Is the United States Going Broke?
Guest Editorial by Gerald Colby

     I spent 19 years in the mortgage business. I originated mortgages for homes and later for apartments, office buildings, and shopping centers.
     Inherent with the making of these mortgages was the necessity to underwrite them so that the mortgages would be repaid in a timely manner. This meant determining if the borrowers had sufficient on going income to make the mortgage payments. I made credit checks, verified employment and income, and made character judgments based on face to face interviews.  Property values were verified by a third party professional appraiser.
     In the late 1960s the government chartered two organizations to provide funds to mortgage lenders by buying their loan originations. The organizations, Federal National Mortgage Association, a.k.a. Fannie Mae and the Federal Home Loan Mortgage Corporation, a.k.a. Freddie Mac are shareholder-owned and are listed on the New York Stock Exchange. 
     They provided money to the lending community in two ways.  Using good, well-defined underwriting standards they purchased mortgages for cash and with the same standards accepted and placed mortgages in mortgage backed securities. The securities were the property of the originator and could then be sold on Wall Street for more money to be used for more lending.
     Prior to mortgage backed securities backed by conventional mortgages, the government was issuing securities backed by FHA and VA loans known as Ginny Maes. A mortgage backed security is like a bond except mortgage payment and payoff receipts are used to payoff the security holder. With good mortgage underwriting, such securities were considered sound investments for many years and were in great demand.
     Regulatory change not seen since the Great Depression swept the U.S. banking industry beginning in the early 1980s and culminated with the Interstate Banking and Branching Efficiency Act of 1994. This resulted in mergers and the development of mega banks.. 
     In the late 1980s and early 1990s the Savings and Loan industry had severe problems. It had made income property mortgages and adjustable rate mortgages without good underwriting. As a result Congress created the Resolution Trust Corporation to take over the failing institutions, pay off the depositors, and sell the assets (mortgages and properties). I worked for this organization until I retired.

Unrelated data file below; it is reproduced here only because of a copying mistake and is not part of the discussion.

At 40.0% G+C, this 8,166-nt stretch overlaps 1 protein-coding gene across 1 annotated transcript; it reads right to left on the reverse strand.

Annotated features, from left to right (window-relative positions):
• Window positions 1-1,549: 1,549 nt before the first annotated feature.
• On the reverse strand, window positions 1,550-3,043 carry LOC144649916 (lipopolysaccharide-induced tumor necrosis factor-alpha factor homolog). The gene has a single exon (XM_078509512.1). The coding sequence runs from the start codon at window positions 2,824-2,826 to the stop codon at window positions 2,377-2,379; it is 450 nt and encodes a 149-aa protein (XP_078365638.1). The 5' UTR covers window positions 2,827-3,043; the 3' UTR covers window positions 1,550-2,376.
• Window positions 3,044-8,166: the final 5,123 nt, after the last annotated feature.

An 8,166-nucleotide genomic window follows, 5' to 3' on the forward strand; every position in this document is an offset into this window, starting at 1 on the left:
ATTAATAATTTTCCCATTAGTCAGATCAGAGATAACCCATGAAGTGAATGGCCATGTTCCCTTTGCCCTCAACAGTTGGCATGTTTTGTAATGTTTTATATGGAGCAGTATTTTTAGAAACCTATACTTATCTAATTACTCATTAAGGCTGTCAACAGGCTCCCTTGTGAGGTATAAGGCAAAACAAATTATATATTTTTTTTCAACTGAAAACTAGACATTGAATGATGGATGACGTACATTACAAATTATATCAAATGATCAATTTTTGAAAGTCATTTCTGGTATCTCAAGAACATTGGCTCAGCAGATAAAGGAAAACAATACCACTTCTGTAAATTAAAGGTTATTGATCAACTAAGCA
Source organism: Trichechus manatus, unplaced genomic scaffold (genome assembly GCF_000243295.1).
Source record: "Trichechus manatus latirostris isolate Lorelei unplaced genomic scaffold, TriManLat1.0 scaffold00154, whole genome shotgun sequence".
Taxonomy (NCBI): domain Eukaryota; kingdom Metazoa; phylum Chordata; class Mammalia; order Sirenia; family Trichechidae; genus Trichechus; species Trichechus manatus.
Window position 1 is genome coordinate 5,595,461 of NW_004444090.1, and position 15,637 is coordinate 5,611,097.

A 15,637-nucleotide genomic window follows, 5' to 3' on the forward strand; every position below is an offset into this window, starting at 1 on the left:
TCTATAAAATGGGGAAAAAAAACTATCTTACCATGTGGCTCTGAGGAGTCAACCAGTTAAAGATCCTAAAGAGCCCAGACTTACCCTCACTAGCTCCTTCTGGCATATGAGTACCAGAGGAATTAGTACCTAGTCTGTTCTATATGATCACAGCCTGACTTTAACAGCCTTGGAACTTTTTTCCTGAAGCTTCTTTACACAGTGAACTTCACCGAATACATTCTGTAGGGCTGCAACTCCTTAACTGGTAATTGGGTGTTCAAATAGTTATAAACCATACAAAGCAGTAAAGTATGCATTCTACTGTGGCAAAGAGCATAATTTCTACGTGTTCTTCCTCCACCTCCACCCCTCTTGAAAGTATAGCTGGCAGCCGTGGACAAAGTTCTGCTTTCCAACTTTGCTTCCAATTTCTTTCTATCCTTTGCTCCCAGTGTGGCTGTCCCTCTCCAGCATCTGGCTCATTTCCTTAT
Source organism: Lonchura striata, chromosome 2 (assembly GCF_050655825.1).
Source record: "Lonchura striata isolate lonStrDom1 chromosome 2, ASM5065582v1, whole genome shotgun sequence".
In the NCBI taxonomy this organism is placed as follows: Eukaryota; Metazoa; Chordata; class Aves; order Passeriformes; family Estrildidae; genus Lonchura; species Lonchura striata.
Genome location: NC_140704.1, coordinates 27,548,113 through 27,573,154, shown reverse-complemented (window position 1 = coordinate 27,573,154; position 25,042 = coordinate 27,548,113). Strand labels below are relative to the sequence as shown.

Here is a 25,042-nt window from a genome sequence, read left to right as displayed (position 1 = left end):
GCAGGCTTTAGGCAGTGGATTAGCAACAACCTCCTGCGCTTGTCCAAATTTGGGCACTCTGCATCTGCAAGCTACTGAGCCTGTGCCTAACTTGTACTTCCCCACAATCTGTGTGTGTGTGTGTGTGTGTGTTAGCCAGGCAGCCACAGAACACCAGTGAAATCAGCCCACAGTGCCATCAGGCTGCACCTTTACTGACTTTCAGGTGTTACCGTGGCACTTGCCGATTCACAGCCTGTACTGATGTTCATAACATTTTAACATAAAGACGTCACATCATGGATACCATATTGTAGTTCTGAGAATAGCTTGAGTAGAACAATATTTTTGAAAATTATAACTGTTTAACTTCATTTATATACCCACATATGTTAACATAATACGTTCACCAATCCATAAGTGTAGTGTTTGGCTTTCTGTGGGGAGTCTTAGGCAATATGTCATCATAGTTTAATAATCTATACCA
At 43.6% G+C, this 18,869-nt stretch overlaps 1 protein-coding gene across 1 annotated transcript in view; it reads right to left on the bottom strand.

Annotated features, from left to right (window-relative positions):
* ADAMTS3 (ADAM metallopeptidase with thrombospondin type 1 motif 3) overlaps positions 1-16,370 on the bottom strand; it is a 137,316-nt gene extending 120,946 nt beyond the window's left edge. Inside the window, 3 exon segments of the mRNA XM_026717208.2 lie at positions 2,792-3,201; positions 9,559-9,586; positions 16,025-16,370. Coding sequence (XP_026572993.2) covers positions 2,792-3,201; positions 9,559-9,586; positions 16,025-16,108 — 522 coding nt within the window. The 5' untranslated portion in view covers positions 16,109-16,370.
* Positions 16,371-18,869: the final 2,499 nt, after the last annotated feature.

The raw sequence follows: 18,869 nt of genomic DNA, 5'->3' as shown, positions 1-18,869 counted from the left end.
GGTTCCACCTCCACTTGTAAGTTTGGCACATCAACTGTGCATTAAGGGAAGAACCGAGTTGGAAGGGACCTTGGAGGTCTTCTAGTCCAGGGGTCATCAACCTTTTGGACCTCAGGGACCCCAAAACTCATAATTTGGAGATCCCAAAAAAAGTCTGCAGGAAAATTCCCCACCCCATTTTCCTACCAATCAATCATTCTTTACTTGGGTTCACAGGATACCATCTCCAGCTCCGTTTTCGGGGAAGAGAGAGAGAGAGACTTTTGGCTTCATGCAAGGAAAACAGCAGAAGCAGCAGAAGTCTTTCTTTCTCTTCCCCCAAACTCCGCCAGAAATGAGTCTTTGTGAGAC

Since then, many friends in the mortgage industry have told me many times about the low underwriting standards that have developed.  Mortgage bankers have become brokers, simply selling their originations to the buyers with capital to pool mortgages for securities.  Some large originators with sufficient capital issued their own mortgage backed securities.
     The lowering of underwriting standards and continued use of adjustable rate mortgages led to an increase in defaults and foreclosures.  This resulted in mortgage backed security holders not receiving the payback on their investments. As a result, the market for mortgage backed securities has become severely depressed and large holders such as Citi Bank have had huge write-downs in their assets. 
     As Wall Street’s giants take massive write-downs, fears are growing about the impact on technology firms. The consequences could be severe because financial-services companies are far and away the most ravenous consumers of their products in the U.S.
     The value of the dollar has been weakened in comparison to all other major currencies. The Chinese recently indicated that the Euro, not the dollar, would be their currency of choice.
     I have no crystal ball but I would guess the U.S. economy will get a lot worse before it gets better.